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Fighting Cancer with Aspirin?

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aspirin-may-reduce-cancer-risk Brand X Pictures/Thinkstock

Three new studies published in the March 21, 2012 online edition of the medical journal The Lancet suggest common aspirin may significantly reduce the risk of many cancer types and prevent tumors from spreading.

The studies, co-authored by Peter M. Rothwell, a researcher and professor of clinical neurology at the University of Oxford in England, add to a growing body of evidence that aspirin could be an inexpensive and widely available tool to fight cancer.

But you might want to consider some facts before running to your medicine chest.

Past studies have suggested daily aspirin use can have its drawbacks too, particularly in health people, such as gastrointestinal bleeding, hampering your ability to form blood platelets, which causes blood to clot and stops bleeding at the site of a wound.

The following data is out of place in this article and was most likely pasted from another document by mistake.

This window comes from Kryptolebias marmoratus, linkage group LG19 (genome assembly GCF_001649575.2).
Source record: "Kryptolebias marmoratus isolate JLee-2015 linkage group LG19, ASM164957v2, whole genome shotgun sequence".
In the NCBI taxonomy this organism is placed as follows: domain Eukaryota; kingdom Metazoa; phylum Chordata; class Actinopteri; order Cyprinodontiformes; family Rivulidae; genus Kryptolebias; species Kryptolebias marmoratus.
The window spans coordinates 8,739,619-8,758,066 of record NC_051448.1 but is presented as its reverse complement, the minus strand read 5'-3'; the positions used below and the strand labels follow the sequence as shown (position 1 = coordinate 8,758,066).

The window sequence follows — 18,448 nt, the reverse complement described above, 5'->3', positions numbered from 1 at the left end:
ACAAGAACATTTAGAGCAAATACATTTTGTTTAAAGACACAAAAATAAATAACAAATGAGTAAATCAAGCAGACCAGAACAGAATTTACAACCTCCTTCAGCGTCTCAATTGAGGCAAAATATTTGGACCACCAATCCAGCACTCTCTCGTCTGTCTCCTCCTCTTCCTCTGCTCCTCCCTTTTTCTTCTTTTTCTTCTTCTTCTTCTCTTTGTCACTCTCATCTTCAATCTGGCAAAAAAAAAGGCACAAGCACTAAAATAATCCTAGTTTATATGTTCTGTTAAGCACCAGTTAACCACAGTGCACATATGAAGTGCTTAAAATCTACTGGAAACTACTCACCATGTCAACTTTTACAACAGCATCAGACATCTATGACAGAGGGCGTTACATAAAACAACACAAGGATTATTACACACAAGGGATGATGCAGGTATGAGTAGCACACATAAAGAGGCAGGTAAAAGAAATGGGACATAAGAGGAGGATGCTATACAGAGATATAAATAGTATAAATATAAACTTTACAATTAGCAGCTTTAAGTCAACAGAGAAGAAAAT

Other side effects of taking too much aspirin can be tinnitus — known as ‘ringing in the ears’ — which can cause eventual hearing loss in some people or sometimes-serious allergic reactions.

A daily aspirin regimen is already used for some people at higher-than-normal risk of colorectal cancer because it can lower inflammation in the colon. However, for people at normal risk of colon cancer, the recommendation as viewed by health professionals, is controversial.

For one of the studies, researchers at University of Oxford found after three years of daily aspirin use , the risk of developing cancer was lowered nearly 25 percent when compared to a control group not taking aspirin. After five years, the risk of dying in the aspirin group was reduced 37 percent.

To determine these results, the researchers use patient data from many large, long-term randomized control trials involving tens of thousands of men and women.

A second paper analyzed five large randomized controlled studies in Britain found patients using daily aspirin for an average of six and a half years reduced their risk of metastic cancer by 36 percent.

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We value and respect our HERWriters' experiences, but everyone is different. Many of our writers are speaking from personal experience, and what's worked for them may not work for you. Their articles are not a substitute for medical advice, although we hope you can gain knowledge from their insight.